Prayers for the day:
O heavenly Father, who has filled the world with beauty: Open our eyes to behold your gracious hand in all your works; that, rejoicing in your whole creation, we may learn to serve you with gladness; for the sake of him through whom all things were made, your Son Jesus Christ our Lord. Amen.
O God, in the course of this busy life, give us times of refreshment and peace; and grant that we may so use our leisure to rebuild our bodies and renew our minds, that our spirits may be opened to the goodness of your creation; through Jesus Christ our Lord. Amen.
Let us find true rest in you, O Lord.
This song was sung in our worship service yesterday. It’s words soak into my spirit and lift me up!
Our rigid ideologies may be couched in “sacred” terms at times, but we need to understand the liturgy of our culture.
From the “right” to the “left” we are in liturgies to the different gods of our age. The demands are stringent. But to the “right” or the “left”, what is being sacrificed is the same thing: it is our children.
We will keep singing our righteous songs as to why OUR rigid ideologies are “right” and the other side is “wrong.” The gods of this age don’t care. The worship keeps coming and the next generation keeps getting sacrificed.
Lord, we are blind. Somehow, please open our eyes!
O God, you make us glad with the weekly remembrance of the glorious resurrection of your Son our Lord: Give us this day such blessing through our worship of you, that the week to come may be spent in your favor; through Jesus Christ our Lord. Amen
I am working my way again through Simon Chan’s marvelous book, Liturgical Theology. As a Pentecostal scholar who calls us back into the deep “traditions” of the Church, I have found this book to be a refreshing read over the years. Chan doesn’t pull punches.
He wants us to return to Cyprian’s goal of saying one who doesn’t have the Church as their Mother cannot call God their Father. Bold stuff for a Pentecostal.
The current “thought of the day” out of this book is his reminder of “mission.” We have been preoccupied with numbers, so we forget our mission. We think our mission is soul-winning. It is not. We are the Body of Christ demonstrating the power of the Kingdom in this world. It is far beyond counting noses at an altar call.
Worship should mark us as different. Worship should look different. It’s not about the entertainment factor. We are called to worship in spirit and in truth.
Mission does not seek to turn sinners into saved individuals; it seeks, rather, to turn disparate individuals into a worshiping community. The preoccupation of the modern church with numbers often misses the real goal of mission. Instead of turning out find works of art, the modern church tends to model its mission on the mass-production factory. The church becomes an efficiently run factory. We then market the megachurch as the model of a successful church. Is it any wonder that grandiose strategies of winning the world for Christ have produced a bloated church whose ways and values are not very different from those of the world? The ministry becomes departmentalized… mission is left to church-growth specialists, counseling is done by professionally trained counselors, and the pastor serves as CEO. (p. 45)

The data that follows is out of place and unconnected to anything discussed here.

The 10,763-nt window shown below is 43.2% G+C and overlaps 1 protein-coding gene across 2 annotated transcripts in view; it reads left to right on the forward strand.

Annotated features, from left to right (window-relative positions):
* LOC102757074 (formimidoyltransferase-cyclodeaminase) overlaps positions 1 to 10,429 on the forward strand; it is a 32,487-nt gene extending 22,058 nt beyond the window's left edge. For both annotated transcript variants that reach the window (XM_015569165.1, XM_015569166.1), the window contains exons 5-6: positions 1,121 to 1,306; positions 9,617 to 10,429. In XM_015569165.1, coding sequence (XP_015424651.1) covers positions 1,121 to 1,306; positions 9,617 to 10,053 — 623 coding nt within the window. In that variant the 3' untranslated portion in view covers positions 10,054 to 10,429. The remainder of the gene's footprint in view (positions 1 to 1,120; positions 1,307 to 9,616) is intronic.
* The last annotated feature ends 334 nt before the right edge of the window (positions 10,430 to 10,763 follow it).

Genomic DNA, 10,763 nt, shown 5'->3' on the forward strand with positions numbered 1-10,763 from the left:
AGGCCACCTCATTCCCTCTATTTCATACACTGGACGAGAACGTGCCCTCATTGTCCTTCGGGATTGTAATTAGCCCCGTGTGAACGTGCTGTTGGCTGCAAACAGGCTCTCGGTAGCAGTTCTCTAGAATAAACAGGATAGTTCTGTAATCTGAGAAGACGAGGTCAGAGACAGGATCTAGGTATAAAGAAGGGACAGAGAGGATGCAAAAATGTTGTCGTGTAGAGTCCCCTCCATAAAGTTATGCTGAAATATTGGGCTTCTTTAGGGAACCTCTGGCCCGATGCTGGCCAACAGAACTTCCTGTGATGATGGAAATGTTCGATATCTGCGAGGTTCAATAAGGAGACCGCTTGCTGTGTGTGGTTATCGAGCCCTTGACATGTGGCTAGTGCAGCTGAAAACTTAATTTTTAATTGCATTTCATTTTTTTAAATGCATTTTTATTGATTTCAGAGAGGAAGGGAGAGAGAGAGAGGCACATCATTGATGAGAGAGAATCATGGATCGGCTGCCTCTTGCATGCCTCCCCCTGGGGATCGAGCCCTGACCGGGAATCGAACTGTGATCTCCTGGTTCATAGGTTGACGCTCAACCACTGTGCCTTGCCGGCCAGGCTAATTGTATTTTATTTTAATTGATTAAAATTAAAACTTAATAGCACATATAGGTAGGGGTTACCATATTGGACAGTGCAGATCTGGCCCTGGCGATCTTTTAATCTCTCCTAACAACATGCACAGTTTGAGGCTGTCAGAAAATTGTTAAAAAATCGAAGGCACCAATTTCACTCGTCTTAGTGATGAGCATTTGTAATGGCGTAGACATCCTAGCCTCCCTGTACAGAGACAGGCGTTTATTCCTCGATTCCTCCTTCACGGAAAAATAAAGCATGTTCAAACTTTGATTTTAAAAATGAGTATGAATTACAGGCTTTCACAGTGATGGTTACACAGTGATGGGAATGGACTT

Let us worship. Let us produce pieces of fine art in this world… and leave the mass production to the cheap tricks of this world!
We are on a short vacation in Pensacola, FL with some great friends and our oldest son and daughter-in-law. When away from my church I love other church traditions. What a joy to be at a very old Episcopal Church on Holy Trinity Sunday. The liturgy was beautiful and the surroundings were gorgeous.
The focus on the doctrine of the Trinity was front and center. The readings, songs, prayers, all centered us on the core doctrine of Trinity. It was a profound worship service, and a great reminder in those surroundings that worship isn’t about ME. It is about our great God!
The priority needs to be given to the public reading of Scripture. We need to systematically read the Scripture in public. The story needs to be impressed into our collective memories.
“If the sermon follows some form of lectio divina (in which the whole of Scripture is read over a period of time), we are more likely to avoid the habit of reading from a few favorite books (usually the Epistles) and preaching from our favorite texts… What we call the ‘exposition of the Scriptures’ should be the clarification of the Story so we can listen to it more attentively and relate to the events more fully.” — Simon Chan, Spiritual Theology